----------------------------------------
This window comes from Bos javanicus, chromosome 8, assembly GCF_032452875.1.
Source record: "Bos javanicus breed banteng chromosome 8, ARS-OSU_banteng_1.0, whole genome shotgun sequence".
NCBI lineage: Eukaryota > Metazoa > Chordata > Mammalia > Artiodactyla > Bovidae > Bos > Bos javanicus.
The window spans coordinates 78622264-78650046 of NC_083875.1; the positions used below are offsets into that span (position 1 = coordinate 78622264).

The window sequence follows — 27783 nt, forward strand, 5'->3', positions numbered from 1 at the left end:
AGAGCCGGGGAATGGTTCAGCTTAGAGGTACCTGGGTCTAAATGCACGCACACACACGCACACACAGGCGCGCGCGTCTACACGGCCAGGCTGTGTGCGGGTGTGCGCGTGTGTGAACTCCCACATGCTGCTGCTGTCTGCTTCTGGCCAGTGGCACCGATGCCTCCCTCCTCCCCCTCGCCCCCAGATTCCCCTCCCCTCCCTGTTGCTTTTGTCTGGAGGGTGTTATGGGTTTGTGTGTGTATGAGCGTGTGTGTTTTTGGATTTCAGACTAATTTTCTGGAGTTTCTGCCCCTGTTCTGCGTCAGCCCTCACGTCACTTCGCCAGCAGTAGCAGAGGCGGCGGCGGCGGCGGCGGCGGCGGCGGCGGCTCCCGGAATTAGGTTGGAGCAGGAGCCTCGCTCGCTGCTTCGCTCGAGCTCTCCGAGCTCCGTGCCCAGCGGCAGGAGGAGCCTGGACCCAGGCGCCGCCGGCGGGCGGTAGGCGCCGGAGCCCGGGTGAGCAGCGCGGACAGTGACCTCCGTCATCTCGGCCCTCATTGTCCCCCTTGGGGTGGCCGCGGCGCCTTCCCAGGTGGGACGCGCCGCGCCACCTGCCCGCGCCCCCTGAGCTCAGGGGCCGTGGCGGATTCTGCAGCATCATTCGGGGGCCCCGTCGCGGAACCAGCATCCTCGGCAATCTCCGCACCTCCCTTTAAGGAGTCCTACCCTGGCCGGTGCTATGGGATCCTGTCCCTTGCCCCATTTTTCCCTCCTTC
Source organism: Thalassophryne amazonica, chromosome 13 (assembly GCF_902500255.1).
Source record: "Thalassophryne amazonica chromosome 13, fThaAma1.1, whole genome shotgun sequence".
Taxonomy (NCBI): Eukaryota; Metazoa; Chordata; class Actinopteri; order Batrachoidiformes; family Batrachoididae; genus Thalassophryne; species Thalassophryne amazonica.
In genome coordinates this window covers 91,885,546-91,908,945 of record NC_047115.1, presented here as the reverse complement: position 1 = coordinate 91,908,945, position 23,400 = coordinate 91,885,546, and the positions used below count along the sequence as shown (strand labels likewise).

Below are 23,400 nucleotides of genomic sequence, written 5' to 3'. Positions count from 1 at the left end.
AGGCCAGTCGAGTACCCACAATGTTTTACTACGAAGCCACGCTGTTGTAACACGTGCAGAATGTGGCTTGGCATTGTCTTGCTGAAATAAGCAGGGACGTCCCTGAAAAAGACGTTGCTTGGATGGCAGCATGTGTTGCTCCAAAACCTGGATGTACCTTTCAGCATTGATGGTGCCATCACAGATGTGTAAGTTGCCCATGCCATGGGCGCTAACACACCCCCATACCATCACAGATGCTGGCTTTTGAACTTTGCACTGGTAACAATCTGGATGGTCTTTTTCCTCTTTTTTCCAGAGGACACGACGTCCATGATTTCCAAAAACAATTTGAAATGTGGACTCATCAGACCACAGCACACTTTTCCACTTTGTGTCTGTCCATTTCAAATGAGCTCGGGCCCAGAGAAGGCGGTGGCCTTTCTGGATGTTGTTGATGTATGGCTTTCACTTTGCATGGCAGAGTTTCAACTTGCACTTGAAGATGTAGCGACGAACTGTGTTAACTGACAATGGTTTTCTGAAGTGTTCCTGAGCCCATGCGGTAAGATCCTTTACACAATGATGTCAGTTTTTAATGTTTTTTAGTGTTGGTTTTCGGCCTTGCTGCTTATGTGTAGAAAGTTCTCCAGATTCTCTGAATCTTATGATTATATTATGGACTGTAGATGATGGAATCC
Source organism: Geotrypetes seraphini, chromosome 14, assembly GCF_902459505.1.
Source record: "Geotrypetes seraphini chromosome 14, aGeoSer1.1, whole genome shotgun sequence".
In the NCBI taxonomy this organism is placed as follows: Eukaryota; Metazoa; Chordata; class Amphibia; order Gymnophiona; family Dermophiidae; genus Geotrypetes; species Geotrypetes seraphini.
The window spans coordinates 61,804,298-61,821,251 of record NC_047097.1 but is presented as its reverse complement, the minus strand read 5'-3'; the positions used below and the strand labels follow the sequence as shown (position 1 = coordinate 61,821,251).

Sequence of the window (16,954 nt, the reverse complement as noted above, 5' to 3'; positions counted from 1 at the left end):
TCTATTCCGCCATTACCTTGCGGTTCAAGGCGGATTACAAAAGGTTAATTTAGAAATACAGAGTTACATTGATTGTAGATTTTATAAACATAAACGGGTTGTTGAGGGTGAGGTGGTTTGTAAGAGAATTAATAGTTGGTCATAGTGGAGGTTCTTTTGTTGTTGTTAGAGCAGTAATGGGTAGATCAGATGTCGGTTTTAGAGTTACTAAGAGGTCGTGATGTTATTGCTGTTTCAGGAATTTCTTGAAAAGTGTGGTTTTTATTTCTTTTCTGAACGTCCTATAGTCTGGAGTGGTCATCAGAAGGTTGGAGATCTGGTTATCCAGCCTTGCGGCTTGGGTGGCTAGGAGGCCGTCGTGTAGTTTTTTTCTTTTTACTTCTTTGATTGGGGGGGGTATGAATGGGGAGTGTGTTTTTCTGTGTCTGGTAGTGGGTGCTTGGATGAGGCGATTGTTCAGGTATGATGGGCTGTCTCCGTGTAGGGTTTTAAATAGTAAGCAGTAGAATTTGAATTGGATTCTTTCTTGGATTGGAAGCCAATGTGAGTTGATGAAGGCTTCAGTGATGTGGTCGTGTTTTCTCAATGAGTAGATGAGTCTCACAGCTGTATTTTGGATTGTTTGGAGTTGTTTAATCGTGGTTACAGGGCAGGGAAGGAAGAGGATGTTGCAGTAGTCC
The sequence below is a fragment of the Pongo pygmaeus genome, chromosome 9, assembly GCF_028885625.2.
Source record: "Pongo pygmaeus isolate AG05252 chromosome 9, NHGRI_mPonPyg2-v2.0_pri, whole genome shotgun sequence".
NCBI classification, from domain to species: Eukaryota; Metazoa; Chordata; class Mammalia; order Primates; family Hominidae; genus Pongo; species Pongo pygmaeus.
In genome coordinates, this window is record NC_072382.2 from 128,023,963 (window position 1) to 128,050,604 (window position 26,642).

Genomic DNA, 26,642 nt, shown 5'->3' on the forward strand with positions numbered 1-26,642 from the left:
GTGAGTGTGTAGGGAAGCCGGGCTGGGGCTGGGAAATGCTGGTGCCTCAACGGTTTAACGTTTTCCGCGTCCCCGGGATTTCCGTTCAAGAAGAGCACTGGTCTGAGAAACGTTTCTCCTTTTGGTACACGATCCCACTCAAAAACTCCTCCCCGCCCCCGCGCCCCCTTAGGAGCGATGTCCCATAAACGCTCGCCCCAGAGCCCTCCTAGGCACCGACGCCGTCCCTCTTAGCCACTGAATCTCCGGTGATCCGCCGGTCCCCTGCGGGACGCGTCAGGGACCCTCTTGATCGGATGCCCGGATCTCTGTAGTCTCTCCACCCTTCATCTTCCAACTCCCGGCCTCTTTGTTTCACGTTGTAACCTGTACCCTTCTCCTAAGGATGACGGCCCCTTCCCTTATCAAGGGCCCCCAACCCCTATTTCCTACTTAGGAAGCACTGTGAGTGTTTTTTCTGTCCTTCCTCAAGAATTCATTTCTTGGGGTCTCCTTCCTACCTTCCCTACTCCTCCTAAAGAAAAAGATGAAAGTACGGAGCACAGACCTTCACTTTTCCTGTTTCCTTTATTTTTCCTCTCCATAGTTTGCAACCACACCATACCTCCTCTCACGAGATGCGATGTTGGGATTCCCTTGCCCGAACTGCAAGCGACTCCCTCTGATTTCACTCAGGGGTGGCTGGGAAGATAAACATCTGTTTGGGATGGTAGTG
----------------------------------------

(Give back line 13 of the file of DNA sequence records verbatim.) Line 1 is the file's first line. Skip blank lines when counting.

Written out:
Source organism: Geotrypetes seraphini, chromosome 14, assembly GCF_902459505.1.